Monday, June 29, 2009

a guy hauling a front-end loader on a flatbed trailer lost them both

From a posting...


There was a little accident on the highway this afternoon: a guy hauling a front-end loader on a flatbed trailer lost them both! It didn't appear that anyone was hurt, and the scene was north of where I get on to head south, so other than blocking off one lane of the road for about 75 yards, no harm done.

From this blogger

http://mooseintheyard.blogspot.com/2009/06/monday-afternoon.html

Tractor pulling wagon full of 17 people has trailer hitch break




eventeen people, including 11 children, managed to avoid injury after a tractor ride went wrong Sunday night when the trailer hitch broke on the tractor pulling them down Conlon Road.

Gregory J. Luetticke, 46, of Le Roy, who was driving the tractor, did report an injury. He complained of neck pain.

Luetticke was reportedly pulling the wagon down a grass laneway on Conlon when the hitch broke. Luetticke said when the hitch broke, he steered to the west and lost control of the tractor, causing the tractor to overturn. Luetticke was ejected from the tractor and came to rest to the northwest. The wagon stopped moving.

In the wagon were Billie J. Kennedy, 31, Alexa M. Kennedy, 6, Madailein M. Blonski, 5, Ashley Bottonfield, 10, Erica Ulrich, 15, Amber A. Williams, 8, Dominque M. Williams, 14, Mariah A. Williams, 12, Teresa Annecharicle, 35, Tyler M. Annecharicle, 35, Isabell Annecharicle, 10, Nicholas Rogers, 6, Zachary M. Rogers, 10, Colleen M. Rogowski, 39, Allison M. Rogowski, 8 and Lauren E. Wood, 8.

Bradley Brooks, 25, of Spencerport, failed to negotiate a turn on South Lake Road in Bergen Sunday afternoon and drove his motorcycle into a ditch. Brooks was ejected from the bike. He was transported to Strong Memorial Hospital with non-life threatening injuries.

Brian D. Whitmore, 25, of Darien Center, suffered a fracture in his arm and collar bone after striking a deer while driving his motorcycle eastbound on Conway Road in Darien. The accident occurred Wednesday about 9 p.m.

No injuries were reported in a single-vehicle accident last night at 11:30 p.m. on Quinlan Road in Le Roy.

The 1996 Dodge coupe was driven by Matthew Derooy, 20, of LeRoy. Deborah J. Derooy, 24, was a passenger.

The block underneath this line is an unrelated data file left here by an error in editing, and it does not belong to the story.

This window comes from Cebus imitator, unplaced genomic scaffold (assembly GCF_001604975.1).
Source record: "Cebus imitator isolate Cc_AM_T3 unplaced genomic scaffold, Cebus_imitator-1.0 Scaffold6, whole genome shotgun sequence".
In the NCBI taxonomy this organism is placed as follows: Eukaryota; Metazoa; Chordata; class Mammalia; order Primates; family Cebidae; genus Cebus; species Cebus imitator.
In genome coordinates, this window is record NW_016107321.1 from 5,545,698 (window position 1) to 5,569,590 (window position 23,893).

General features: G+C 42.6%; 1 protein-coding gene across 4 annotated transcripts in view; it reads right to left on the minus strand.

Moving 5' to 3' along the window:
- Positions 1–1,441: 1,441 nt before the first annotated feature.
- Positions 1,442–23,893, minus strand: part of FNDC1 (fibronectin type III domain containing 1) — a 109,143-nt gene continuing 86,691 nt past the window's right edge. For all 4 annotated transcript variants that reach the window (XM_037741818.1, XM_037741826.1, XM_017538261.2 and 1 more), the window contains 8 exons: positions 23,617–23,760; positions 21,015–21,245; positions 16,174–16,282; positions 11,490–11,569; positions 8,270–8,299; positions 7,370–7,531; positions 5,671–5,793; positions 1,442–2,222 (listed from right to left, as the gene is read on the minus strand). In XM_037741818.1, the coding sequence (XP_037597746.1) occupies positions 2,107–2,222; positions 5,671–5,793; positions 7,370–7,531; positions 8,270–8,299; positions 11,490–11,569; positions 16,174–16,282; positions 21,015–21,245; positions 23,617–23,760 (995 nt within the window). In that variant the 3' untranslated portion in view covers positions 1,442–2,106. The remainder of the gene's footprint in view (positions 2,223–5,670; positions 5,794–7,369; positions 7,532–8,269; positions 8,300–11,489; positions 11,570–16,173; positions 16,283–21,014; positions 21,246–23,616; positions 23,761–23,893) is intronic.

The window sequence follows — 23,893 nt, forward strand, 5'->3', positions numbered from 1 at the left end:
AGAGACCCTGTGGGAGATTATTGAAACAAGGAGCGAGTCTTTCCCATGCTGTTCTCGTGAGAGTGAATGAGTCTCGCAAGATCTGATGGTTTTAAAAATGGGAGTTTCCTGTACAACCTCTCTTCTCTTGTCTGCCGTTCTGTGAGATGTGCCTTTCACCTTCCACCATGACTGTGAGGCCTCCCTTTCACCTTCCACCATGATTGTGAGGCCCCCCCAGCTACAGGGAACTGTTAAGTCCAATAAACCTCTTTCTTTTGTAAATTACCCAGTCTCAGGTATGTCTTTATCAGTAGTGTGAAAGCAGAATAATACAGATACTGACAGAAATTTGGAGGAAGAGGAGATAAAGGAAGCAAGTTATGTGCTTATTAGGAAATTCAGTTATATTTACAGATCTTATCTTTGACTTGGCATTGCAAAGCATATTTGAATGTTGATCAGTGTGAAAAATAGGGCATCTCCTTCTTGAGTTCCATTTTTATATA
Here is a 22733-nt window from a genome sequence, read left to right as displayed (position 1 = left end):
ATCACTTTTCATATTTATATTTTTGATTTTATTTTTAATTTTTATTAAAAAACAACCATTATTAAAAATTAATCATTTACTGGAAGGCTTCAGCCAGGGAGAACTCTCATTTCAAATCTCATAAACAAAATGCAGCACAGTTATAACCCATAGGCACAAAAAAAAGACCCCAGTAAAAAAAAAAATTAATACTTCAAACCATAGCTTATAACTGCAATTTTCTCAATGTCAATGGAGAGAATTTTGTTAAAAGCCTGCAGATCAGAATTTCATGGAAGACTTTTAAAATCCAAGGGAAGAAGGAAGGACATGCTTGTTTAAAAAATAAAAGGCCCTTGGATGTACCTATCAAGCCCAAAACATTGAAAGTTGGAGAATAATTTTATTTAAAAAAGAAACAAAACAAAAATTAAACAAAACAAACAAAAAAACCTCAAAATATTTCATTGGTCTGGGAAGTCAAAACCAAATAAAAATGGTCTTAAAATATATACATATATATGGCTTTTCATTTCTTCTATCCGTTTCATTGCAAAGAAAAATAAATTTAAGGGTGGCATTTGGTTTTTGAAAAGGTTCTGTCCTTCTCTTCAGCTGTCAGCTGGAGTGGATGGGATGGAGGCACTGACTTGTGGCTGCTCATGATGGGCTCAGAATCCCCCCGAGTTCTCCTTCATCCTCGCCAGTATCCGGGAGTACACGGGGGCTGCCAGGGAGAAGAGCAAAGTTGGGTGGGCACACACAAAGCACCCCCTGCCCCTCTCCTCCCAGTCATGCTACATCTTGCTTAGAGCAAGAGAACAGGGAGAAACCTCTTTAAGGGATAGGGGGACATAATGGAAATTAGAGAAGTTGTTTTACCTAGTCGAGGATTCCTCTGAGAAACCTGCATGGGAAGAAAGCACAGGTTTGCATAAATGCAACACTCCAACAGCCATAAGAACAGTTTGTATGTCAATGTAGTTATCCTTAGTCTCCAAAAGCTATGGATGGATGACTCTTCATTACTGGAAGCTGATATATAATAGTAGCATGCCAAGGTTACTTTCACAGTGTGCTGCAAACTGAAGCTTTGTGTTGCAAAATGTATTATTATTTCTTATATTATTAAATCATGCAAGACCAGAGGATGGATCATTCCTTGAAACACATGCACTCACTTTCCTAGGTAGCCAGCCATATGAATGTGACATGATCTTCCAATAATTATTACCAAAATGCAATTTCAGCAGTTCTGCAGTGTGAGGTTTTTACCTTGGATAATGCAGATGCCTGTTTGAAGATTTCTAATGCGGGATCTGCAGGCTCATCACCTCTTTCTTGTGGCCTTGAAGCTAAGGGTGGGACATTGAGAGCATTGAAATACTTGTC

Derooy reportedly driving the car westbound on Quinlan Road when he drove off the north shoulder and hit a support wire to a National Grid utility pole. The vehicle then continued through a field and landed in a ditch.

No apparent cause is cited in the accident report.

Tagged in

Multiple crashes slow traffic on I-275, Howard Frankland Bridge


Multiple crashes slow traffic on I-275, Howard Frankland Bridge

By Brant James and Kim Wilmath, Times Staff Writers
Posted: Jun 26, 2009 07:29 AM


Earlier this morning, a large camping trailer detached from the 2007 gold Chevy SUV lugging it in the northbound lanes of Interstate 275 near the Kennedy Boulevard exit, Kraus said. The SUV driver, 57-year-old Richard Earl Wery, apparently swerved to avoid hitting a ladder that had fallen off another truck, Kraus said. The camper jackknifed, struck the barrier wall and blocked three lanes of traffic for nearly an hour.

Friday, June 26, 2009

Four Children Hurt In Tractor Accident Farm Tractor Pullig Trailer



Note: Was the trailer made to be towed by the Farm Tractor?

Are inspections performed on these trailers?

What training did the child receive before he was allowed to tow?

video





The injured children all were under 10 years old and were taken by ambulance to a hospital. Two of the victims were treated for minor injuries and two had moderate-to-severe injuries.

Four Children Hurt In Tractor Accident

Night Of Family Fun Turns Terrifying Near Spring Hill

POSTED: 12:09 pm CDT June 6, 2009

Four children were recovering Saturday morning after a night of family fun took a terrifying turn on Friday night.A witness said the family was taking a tractor ride towing a trailer full of kids on South Green Road near Spring Hill, Kan., when it rolled backwards causing the passengers to be thrown from the trailer."It ran completely over 'em," said Greg Lancellotti, who witnessed the accident. "They were left here in the middle of the road. The tractor continued to roll on down the hill."Officials said two adults and a child were up front in the tractor when the driver tried to change gears while going up a hill on a paved road. The tractor rolled backward and jackknifed back onto the trailer.

Traffic accident sends two people to Altru




Published June 23 2009

UPDATE: Traffic accident sends two people to Altru

Two people remain hospitalized after driver's error sent towed boat into a traffic signal, breaking it loose from its trailer and sending it into the rear of the van.

By: James R. Johnson, Grand Forks Herald

Two Grand Forks residents were listed in satisfactory condition Tuesday afternoon at Altru Hospital after the boat their van was towing broke loose and struck the vehicle Monday.

The van was on the southbound exit ramp off Interstate 29 approaching 32nd Avenue South about 3:40 p.m. Monday when the driver, Rodney Clark, 84, failed to stop for a red light, according to Grand Forks police.

The van swerved to avoid crossing traffic and struck the signal standard on the opposite side of the intersection. The boat broke loose from the trailer and entered the rear of the van. Clark and his passenger, Carol Clark, 82, were taken by ambulance to Altru Hospital.

Damage to the rear of the van, boat and trailer was about $10,000. No citations have been issued.

Trailer causes crash on I-69 Family from Canada was injured in the accident



Trailer causes crash on
I-69

Family from Canada was injured in the
accident

Updated: Friday, 26 Jun 2009, 4:26 PM EDT
Published : Friday, 26 Jun 2009, 4:46 PM EDT

GRANT COUNTY, Ind. (WANE) - Indiana State Police provided the following information: